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Ansoffs Matrix:

Strategies for Growth

Background
Long-term business strategy is dependant on planning for their introduction Ansoff Matrix represents the different options open to a marketing manager when considering new opportunities for sales growth

This well known marketing tool was first published in the Harvard Business Review (1957) in an article called 'Strategies for Diversification'. It is used by marketers who have objectives for growth. Ansoff's matrix offers strategic choices to achieve the objectives. There are four main categories for selection

Variables in the matrix


Two variables in Strategic marketing Decisions:
The market in which the firm was going to operate The product intended for sale

In terms of the market, managers had two options:


Remain in the existing market Enter new ones

In terms of the product, the two options are:


selling existing products developing new ones

Existing
Existing

PRODUCTS

New

MARKET PENETRATION Sell more in existing Markets

INCREASING RISK

PRODUCT DEVELOPMENT
INCREASING RISK Sell new products in existing markets

MARKETS MARKET EXTENSION Achieve higher sales/market share of existing products in new markets DIVERSIFICATION Sell new products in new markets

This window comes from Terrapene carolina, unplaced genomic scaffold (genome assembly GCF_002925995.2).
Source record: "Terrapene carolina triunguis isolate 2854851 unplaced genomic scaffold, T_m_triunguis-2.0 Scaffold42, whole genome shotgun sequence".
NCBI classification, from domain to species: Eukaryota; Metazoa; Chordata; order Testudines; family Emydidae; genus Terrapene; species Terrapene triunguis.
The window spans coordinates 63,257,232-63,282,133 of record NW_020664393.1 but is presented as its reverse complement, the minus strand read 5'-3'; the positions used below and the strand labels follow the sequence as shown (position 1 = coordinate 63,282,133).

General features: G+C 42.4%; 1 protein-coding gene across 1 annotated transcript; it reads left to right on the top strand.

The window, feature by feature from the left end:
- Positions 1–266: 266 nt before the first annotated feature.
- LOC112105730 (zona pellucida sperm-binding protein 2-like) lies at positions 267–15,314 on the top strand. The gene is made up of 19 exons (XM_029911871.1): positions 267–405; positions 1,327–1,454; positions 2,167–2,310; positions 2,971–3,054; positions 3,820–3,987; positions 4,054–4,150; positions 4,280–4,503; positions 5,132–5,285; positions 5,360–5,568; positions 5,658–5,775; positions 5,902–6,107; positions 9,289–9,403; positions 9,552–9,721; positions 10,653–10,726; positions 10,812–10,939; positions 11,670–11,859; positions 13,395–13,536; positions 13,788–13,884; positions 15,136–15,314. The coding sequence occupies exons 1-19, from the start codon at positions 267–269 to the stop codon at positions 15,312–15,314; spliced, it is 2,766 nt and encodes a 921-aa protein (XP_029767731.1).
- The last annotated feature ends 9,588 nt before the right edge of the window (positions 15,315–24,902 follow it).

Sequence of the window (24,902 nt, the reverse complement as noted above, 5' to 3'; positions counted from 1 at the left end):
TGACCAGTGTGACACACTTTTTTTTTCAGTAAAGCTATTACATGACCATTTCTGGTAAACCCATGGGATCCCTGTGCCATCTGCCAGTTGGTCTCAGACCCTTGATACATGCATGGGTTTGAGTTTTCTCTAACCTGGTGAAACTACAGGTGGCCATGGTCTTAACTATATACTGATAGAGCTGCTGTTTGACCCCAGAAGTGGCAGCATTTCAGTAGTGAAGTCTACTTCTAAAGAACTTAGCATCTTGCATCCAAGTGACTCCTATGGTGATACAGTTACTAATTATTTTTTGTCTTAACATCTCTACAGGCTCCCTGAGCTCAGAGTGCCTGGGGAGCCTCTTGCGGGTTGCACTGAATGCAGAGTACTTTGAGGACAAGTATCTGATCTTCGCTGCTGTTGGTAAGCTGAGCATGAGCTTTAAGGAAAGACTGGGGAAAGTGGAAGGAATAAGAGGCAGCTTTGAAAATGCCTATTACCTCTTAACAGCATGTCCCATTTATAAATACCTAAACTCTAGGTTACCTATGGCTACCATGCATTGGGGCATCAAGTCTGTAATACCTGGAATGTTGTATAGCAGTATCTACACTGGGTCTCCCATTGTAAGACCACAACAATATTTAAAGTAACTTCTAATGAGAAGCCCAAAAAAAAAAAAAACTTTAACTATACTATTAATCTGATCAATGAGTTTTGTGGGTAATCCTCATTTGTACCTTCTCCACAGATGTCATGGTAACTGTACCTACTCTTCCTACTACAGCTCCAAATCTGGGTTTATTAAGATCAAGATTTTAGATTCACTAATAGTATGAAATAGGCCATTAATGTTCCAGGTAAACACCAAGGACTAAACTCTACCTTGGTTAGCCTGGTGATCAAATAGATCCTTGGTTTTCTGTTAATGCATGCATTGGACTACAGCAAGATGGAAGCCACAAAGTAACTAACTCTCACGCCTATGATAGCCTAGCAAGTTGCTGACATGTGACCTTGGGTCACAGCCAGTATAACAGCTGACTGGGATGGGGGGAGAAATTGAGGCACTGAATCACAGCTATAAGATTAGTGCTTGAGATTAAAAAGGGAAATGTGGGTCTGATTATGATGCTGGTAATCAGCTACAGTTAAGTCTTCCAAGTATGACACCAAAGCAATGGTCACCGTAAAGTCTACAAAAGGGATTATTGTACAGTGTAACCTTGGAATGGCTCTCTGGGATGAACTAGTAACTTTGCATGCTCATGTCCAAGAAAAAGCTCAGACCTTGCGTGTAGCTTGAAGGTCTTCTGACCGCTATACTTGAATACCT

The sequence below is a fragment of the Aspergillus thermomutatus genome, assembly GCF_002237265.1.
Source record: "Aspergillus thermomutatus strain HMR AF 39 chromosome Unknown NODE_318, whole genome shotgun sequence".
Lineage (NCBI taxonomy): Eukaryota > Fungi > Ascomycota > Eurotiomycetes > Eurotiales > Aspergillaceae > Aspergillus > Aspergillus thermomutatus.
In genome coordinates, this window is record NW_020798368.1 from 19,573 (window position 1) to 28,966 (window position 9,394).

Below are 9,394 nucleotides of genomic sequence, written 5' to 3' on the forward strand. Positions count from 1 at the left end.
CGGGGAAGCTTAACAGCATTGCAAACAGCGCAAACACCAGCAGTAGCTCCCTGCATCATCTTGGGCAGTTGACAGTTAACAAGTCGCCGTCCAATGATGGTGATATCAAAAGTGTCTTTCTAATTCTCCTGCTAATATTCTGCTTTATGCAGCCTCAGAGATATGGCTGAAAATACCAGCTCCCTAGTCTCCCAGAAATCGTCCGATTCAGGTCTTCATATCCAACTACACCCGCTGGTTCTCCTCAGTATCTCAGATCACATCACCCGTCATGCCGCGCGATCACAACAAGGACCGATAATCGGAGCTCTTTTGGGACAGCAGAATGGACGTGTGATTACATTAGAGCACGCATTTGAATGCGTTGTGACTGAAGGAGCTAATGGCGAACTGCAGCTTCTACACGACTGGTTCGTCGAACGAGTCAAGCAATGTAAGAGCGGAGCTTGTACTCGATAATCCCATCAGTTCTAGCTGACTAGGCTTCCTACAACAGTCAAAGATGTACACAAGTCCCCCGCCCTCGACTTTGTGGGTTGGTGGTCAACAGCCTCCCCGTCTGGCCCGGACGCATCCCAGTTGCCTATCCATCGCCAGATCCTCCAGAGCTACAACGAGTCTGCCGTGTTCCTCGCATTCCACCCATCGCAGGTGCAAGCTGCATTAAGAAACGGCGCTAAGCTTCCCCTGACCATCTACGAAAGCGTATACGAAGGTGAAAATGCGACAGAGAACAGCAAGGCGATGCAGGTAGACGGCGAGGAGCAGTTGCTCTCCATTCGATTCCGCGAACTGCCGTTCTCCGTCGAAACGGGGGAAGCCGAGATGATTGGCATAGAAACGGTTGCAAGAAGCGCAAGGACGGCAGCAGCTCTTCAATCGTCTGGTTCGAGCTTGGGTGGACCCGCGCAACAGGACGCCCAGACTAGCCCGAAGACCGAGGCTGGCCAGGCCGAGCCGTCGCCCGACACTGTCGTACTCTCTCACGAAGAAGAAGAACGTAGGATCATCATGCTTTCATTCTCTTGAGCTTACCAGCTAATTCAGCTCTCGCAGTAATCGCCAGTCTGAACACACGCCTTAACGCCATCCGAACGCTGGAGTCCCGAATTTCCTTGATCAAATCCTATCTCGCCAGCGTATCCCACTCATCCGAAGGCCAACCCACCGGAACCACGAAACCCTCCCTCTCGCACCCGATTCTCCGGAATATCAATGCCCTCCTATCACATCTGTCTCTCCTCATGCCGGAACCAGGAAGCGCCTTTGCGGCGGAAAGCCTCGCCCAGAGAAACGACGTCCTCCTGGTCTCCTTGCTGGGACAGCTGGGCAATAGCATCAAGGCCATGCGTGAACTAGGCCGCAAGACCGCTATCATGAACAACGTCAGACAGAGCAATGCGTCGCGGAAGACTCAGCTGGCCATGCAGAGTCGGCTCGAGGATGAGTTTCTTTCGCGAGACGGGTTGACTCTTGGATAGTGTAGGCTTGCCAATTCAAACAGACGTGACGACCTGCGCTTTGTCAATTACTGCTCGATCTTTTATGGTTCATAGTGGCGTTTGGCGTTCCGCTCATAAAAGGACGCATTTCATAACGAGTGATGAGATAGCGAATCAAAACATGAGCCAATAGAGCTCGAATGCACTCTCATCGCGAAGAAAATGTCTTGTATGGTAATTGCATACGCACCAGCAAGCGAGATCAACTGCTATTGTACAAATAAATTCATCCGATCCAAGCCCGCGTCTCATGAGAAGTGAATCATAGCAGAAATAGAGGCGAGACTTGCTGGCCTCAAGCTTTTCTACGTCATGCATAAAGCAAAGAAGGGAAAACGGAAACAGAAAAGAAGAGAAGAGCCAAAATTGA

New

MARKET PENETRATION
This is the objective of higher market share in existing markets
E.g. in 2000, Mitsubishi announced a 10% reduction in prices in the UK in order to encourage purchases

MARKET EXTENSION
This is the strategy of selling an existing product to new markets. This could involve selling to an overseas market, or a new market segment
Maruti -A star( Europe)

PRODUCT DEVELOPMENT
This involves taking an new product and developing it in existing markets
E.g. Coca-Cola. This has been developed to have vanilla, lime, cherry and diet varieties (amongst others) in the SOFT DRINKS market Auto products

DIVERSIFICATION
This is the process of selling different, unrelated goods or services in unrelated markets
Related Diversification Unrelated Diversification

This is the most risky of all four strategies


E.g. the kingfisher group

Summary
Risks involved differ substantially The matrix identifies different strategic areas in which a business COULD expand Managers need to then asses the costs, potential gains and risks associated with the other options